The Royal Air Force (RAF), in partnership with Leonardo, successfully conducted a live trial of a ‘swarming drones’ capability targeting a simulated enemy air defense radar.

During the demo, a swarm made by several remotely-piloted aircraft equipped with Leonardo’s BriteCloud electronic warfare active decoy technology was used to confuse and overwhelm trial radars simulating enemy air defense systems. The demonstration was held as part of an RAF Rapid Capability Office (RCO) program evaluating combat swarm techniques, using multiple small unmanned aerial systems. Inspired by swarms of insects, the concept for swarming drones has already been recognized by the UK Ministry of Defence as a potentially game-changing future technology. The information gained from the demonstration will inform potential future UK programs to acquire an autonomous swarming drone capability.

The demonstration showed how a swarm of BriteCloud-equipped drones overwhelmed the threat radar systems with electronic noise. The trial followed a rapid cycle of development that saw the RCO and Leonardo’s engineers working closely with UK SMEs Callen Lenz and Blue Bear that provided the drones and mission management systems.

BriteCloud is a smart jammer designed in a small form factor packed in a small tin-can size container. BriteCloud creates a false target so convincing that technologies designed to spot decoys are rendered ineffective, allowing a much wider range of threat systems to be defeated. Using advanced DRFM-based technology that provides both Doppler and range obscuration, BriteCloud defeats chaff discrimination techniques and systems with range and velocity ‘gates’.

Initially deployed as an off-board expendable active decoy (EAD), BriteCloud is operational with the RAF since 2018. The EAD protects combat jets against enemy radar-guided missiles. Each round can mimic the aircraft’s radar signature from it is launched, causing threat radar systems to track the decoy rather than the aircraft itself.

UK drone specialist Blue Bear reports completion of the second phase of the 18-month 5GRIT project, culminating in drone flights on an arable farm in Yorkshire and a livestock farm in Cumbria, controlled over 5G from hundreds of miles away in London and Bedford.

A Disrupting New Capability

Swarm technology is progressing rapidly in the UK. In 2019 the UK Defence and Security Accelerator (DASA) awarded £2.5m to a consortium led by Blue Bear Systems Research Ltd to develop drone swarm technology. The goal was to deploy advanced autonomy, through machine learning and AI to reduce the number of operators required, the time it takes to train them, and the cognitive burden on any operator during active operations. BlueBear first demonstrated this capability in April 2020.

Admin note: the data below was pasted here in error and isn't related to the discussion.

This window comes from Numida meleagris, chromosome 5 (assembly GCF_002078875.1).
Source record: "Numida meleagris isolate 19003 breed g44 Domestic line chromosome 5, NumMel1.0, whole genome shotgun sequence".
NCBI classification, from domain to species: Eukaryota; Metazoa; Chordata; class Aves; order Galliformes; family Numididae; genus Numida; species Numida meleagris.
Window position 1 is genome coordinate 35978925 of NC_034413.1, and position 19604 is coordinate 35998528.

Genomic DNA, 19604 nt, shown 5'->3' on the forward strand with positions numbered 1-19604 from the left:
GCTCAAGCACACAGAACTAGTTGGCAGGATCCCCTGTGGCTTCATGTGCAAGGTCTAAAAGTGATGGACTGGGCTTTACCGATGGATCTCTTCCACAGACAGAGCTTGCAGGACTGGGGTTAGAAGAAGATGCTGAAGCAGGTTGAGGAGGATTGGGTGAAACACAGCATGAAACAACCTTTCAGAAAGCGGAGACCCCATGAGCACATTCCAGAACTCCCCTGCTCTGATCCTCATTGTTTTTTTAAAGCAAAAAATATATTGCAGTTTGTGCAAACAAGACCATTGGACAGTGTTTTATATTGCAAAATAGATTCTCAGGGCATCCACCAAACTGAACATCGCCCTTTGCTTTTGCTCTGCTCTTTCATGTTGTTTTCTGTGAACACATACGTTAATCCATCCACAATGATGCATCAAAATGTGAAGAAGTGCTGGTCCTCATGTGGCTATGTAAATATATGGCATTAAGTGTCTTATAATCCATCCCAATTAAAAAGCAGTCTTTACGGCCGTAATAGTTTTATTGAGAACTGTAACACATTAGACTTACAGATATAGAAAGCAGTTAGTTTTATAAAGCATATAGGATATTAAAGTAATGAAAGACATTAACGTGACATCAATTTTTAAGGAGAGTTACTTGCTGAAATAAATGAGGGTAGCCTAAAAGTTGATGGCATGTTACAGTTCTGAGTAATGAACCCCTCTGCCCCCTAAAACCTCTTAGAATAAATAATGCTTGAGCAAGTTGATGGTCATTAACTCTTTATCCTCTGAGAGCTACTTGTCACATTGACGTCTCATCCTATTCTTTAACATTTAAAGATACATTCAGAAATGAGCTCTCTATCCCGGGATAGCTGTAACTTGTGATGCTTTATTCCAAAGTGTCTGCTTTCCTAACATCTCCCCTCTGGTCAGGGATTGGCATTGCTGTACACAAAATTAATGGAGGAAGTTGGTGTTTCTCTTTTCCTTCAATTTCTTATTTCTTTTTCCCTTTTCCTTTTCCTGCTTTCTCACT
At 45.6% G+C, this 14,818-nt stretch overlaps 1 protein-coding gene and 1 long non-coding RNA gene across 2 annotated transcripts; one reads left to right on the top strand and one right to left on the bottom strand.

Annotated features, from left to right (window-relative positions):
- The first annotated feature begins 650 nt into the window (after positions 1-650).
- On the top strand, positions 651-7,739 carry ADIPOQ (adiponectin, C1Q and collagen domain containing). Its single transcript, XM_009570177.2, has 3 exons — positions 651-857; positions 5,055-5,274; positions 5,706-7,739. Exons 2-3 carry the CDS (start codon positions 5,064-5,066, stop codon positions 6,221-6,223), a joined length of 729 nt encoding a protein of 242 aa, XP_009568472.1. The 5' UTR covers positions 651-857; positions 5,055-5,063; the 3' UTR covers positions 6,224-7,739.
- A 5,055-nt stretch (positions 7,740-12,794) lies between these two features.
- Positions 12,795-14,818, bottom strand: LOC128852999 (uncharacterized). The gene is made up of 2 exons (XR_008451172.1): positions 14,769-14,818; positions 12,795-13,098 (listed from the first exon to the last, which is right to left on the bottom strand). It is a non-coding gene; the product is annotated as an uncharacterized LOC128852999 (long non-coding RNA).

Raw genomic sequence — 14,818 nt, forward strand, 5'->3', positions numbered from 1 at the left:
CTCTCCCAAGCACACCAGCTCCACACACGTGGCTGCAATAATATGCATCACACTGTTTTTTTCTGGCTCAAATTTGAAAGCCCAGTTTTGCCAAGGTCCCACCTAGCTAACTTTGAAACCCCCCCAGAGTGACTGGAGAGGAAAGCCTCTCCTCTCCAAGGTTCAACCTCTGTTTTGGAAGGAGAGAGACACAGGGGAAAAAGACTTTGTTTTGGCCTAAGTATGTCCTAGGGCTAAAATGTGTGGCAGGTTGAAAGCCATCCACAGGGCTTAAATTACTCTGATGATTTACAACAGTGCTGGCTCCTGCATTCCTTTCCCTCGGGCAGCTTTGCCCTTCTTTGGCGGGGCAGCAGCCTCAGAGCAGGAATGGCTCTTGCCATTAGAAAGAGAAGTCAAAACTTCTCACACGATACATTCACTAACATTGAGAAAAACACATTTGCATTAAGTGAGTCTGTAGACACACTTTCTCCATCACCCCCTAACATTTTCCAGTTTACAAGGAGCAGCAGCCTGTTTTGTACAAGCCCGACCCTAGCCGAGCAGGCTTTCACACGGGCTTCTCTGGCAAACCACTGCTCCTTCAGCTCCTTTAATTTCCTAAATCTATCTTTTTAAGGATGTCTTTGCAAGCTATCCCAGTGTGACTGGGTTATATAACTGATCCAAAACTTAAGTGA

The ability to deploy a group of low-cost autonomous systems, self-controlled or managed by a single operator, delivers a new paradigm for battlefield operations. This allows very complex swarm-based missions to be performed simultaneously against single or multiple targets in a time-sensitive and highly effective manner.

The UK MOD is accelerating the development of swarms of network-enabled drones under the £160m Transformation Fund announced in 2019. These systems will be capable of confusing and overwhelming enemy air defenses. Spearheading formations of F35 and Typhoon combat aircraft, these drone swarms will be able to penetrate denied airspace, using deception and suppression of key air defenses assets inside Anti-Access Area-Denied (A2AD) airspace. In April 2020 the 216 Squadron was reformed at RAF Waddington, to lead operational experimenting and deployment of network-enabled drones. Such missions are now part of the Future Combat Air System Technology Initiative (FCAS TI), delivering the Tempest 6 Gen combat aircraft in the 2030s.

Drone and swarm technology are part of the MOD Future Combat Air System Technology Initiative (FCAS TI), complementing the Tempest. Image: Leonardo